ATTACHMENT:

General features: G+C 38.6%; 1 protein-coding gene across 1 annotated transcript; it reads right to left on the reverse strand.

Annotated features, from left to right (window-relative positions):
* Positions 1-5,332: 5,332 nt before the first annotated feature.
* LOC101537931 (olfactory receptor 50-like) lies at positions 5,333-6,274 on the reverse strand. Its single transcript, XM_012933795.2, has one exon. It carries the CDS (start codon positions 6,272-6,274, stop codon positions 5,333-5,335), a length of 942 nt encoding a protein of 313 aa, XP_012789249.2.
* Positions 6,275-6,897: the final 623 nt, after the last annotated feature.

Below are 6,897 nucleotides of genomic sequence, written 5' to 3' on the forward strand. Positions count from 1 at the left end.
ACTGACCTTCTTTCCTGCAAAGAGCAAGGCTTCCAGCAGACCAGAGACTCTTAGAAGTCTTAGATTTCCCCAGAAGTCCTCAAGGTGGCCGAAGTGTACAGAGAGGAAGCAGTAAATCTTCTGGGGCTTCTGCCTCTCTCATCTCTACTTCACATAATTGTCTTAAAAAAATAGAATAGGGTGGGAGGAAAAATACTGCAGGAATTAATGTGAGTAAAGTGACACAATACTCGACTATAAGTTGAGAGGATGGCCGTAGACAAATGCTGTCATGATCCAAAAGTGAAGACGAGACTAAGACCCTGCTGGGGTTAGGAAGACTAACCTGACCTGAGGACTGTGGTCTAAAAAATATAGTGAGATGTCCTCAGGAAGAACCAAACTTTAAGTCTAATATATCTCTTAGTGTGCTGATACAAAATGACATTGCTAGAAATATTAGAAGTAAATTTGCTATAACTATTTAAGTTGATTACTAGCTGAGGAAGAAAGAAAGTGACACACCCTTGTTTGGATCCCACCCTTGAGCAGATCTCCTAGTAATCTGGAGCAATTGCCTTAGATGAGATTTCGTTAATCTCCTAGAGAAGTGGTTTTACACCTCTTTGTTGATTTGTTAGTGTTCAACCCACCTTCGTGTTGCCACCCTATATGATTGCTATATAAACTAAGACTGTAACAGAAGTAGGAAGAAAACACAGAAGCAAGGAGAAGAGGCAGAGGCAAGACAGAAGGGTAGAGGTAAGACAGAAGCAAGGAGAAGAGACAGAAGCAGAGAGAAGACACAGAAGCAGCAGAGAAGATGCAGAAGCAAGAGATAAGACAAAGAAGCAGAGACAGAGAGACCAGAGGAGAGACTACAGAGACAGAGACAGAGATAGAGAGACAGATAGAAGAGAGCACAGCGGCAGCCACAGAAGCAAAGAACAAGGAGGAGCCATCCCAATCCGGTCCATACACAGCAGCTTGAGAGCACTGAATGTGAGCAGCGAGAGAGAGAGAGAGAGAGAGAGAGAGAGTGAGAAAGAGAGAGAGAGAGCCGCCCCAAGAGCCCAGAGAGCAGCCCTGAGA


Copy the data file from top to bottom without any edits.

General features: G+C 38.6%; 1 protein-coding gene across 1 annotated transcript; it reads right to left on the reverse strand.

Annotated features, from left to right (window-relative positions):
* Positions 1-5,332: 5,332 nt before the first annotated feature.
* LOC101537931 (olfactory receptor 50-like) lies at positions 5,333-6,274 on the reverse strand. Its single transcript, XM_012933795.2, has one exon. It carries the CDS (start codon positions 6,272-6,274, stop codon positions 5,333-5,335), a length of 942 nt encoding a protein of 313 aa, XP_012789249.2.
* Positions 6,275-6,897: the final 623 nt, after the last annotated feature.

Below are 6,897 nucleotides of genomic sequence, written 5' to 3' on the forward strand. Positions count from 1 at the left end.
ACTGACCTTCTTTCCTGCAAAGAGCAAGGCTTCCAGCAGACCAGAGACTCTTAGAAGTCTTAGATTTCCCCAGAAGTCCTCAAGGTGGCCGAAGTGTACAGAGAGGAAGCAGTAAATCTTCTGGGGCTTCTGCCTCTCTCATCTCTACTTCACATAATTGTCTTAAAAAAATAGAATAGGGTGGGAGGAAAAATACTGCAGGAATTAATGTGAGTAAAGTGACACAATACTCGACTATAAGTTGAGAGGATGGCCGTAGACAAATGCTGTCATGATCCAAAAGTGAAGACGAGACTAAGACCCTGCTGGGGTTAGGAAGACTAACCTGACCTGAGGACTGTGGTCTAAAAAATATAGTGAGATGTCCTCAGGAAGAACCAAACTTTAAGTCTAATATATCTCTTAGTGTGCTGATACAAAATGACATTGCTAGAAATATTAGAAGTAAATTTGCTATAACTATTTAAGTTGATTACTAGCTGAGGAAGAAAGAAAGTGACACACCCTTGTTTGGATCCCACCCTTGAGCAGATCTCCTAGTAATCTGGAGCAATTGCCTTAGATGAGATTTCGTTAATCTCCTAGAGAAGTGGTTTTACACCTCTTTGTTGATTTGTTAGTGTTCAACCCACCTTCGTGTTGCCACCCTATATGATTGCTATATAAACTAAGACTGTAACAGAAGTAGGAAGAAAACACAGAAGCAAGGAGAAGAGGCAGAGGCAAGACAGAAGGGTAGAGGTAAGACAGAAGCAAGGAGAAGAGACAGAAGCAGAGAGAAGACACAGAAGCAGCAGAGAAGATGCAGAAGCAAGAGATAAGACAAAGAAGCAGAGACAGAGAGACCAGAGGAGAGACTACAGAGACAGAGACAGAGATAGAGAGACAGATAGAAGAGAGCACAGCGGCAGCCACAGAAGCAAAGAACAAGGAGGAGCCATCCCAATCCGGTCCATACACAGCAGCTTGAGAGCACTGAATGTGAGCAGCGAGAGAGAGAGAGAGAGAGAGAGAGAGAGTGAGAAAGAGAGAGAGAGAGCCGCCCCAAGAGCCCAGAGAGCAGCCCTGAGA